Content Tools

Mount Union, Iowa 52644.

In mid-August time when the Sun raises red in the morning sky
And the dew hasn't fallen and the grass is dry,
And the wind is gentle and low
 Away to threshing I like to go.

With breakfast hurried down and the milking done
A long hard day is soon begun.
Away in the truck with the gas and grease I go
While the bundle teams follow sure and slow.

The old machine stands silent and grey with dust
And if I'm to be ready, then hurry I must.
I open the galvanized, giant blower door
Fling out the short belts lean low in the long slick cavern for more,
With a tug and a twist I roll them on soon
While roving eye estimates we will finish this field by noon.

My trusty old engine stands silently coupled ahead,
To the wide sturdy truck's oak tongue faded and red.
I pour in some gas and check the oil Snap down the impulse so it will recoil.
Pull up on the crank and out on the choke
She fires irregular and sends up blue smoke.
I turn down the gas and advance the spark
She steadies her voice and hums like a lark.

I climb on and set to the south and a trifle west
To make a good straw-pile I'll do my best.
Pull the pin and roll out the long drive belt, kinkey and black
Slip on with a twist and tighten the slack.
Swing around and run out the blower.
Next comes the grain spout and feeder to lower.

I let in the clutch and the great, toothed cylinder slowly turns
And the bright shiny band knives clatters and churns.
The tall, swaying bundle load drives creaking slowly in
I pull back the throttle and the bundles fall on the feeders bright tin.
They quickly disappear in her hungry dark maw
And quickly puff forth from the long, hooded blower in bright amber straw.
And from out the long shining grain spout
The good brown wheat comes spiraling out.

With grease-gun and oil can atop her dusty and vibrant back I stand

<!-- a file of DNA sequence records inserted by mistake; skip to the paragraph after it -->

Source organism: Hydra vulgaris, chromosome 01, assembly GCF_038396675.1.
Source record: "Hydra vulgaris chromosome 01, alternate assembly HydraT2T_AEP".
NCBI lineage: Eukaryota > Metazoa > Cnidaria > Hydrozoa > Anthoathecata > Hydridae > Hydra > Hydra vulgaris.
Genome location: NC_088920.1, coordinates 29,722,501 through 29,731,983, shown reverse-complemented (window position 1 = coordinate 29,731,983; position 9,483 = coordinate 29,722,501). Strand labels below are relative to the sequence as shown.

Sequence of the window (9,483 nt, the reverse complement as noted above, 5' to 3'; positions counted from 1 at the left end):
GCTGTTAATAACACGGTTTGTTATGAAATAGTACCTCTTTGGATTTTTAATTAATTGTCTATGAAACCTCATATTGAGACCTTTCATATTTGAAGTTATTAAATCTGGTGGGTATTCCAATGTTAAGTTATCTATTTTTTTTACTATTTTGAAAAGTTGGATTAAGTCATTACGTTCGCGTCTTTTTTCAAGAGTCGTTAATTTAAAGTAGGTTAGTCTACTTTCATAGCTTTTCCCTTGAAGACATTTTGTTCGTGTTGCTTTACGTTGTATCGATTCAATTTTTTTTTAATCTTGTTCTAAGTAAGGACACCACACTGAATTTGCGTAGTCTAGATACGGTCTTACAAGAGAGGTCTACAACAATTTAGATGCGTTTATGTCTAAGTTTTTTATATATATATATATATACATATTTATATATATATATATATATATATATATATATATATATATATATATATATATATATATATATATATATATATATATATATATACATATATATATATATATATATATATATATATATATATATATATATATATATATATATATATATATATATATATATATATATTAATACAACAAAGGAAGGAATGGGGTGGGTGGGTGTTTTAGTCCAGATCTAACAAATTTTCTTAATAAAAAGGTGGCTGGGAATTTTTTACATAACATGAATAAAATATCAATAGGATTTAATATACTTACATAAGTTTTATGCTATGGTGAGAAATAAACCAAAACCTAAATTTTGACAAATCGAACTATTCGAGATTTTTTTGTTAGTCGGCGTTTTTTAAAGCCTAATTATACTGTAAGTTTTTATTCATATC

I annoint Her freely and survey the land.
High in the morning sky a bright red plane goes speeding by
And the wild hawks circle, float and hover
While far below the field mice run for cover.
Along the highway the traffic scuttles up and down
And the great blue Bus rolls stately into town.

The good tall loads keep driving in
Across the rough stubble in super low a crawling to the bin.
The Sun climbs high and the heat waves dance
The straw-pile grows, glitters and giants.
The water bag goes flat and nearly dry
 And home for dinner we go on high.

Outside on the kitchen's shady side we wash and comb
Both thick, young thatch and thin, bald dome.
And through the kitchen's busy, clattering din
To the bounteous table we go filing in.

Great white mountains of mashed potatoes and dark brown beef we devour
Ah! Me--that wonderful, gastronomical hour.
The white mountains fade away and brown rivers of gravy soon run dry
The strong, black coffee again appears and we taper off on cherry pie.

With water bags and stomachs both distended and full
Again for the field we do pull.
I gas and grease up and again She blows forth
It's hot and oppressive and storm banks-brew far back in the North.
We give Her the 'works' all afternoon long
And the busy old cylinder booms her song.

In mid-afternoon comes a pause in this clattering din
For across the dusty, rough stubble the lunch car bounces in.
Come and get it!--they shout
And again we grab in without fear of the gout.
Thick sandwiches sometimes round and sometimes square Thick wedges of cake, a peach or a plum, or sometimes a pear.
And the faithful old dog drolls and begs.
While the bundle teams doze in the sun on three legs.

With grease-gun again I hastily punch each fitting and zerk
Then let in the clutch and the men climb back to work.
The hot Sun cools and hangs low
 And the last man pulls in wary and slow.
 We clean up and pull out to the East
 We are weary and tired to say the least.
 The storm has gone to the West
And if it should pass again tomorrow,
we will thresh at our best.

J. A. Dickson Stickney, South Dakota 57375.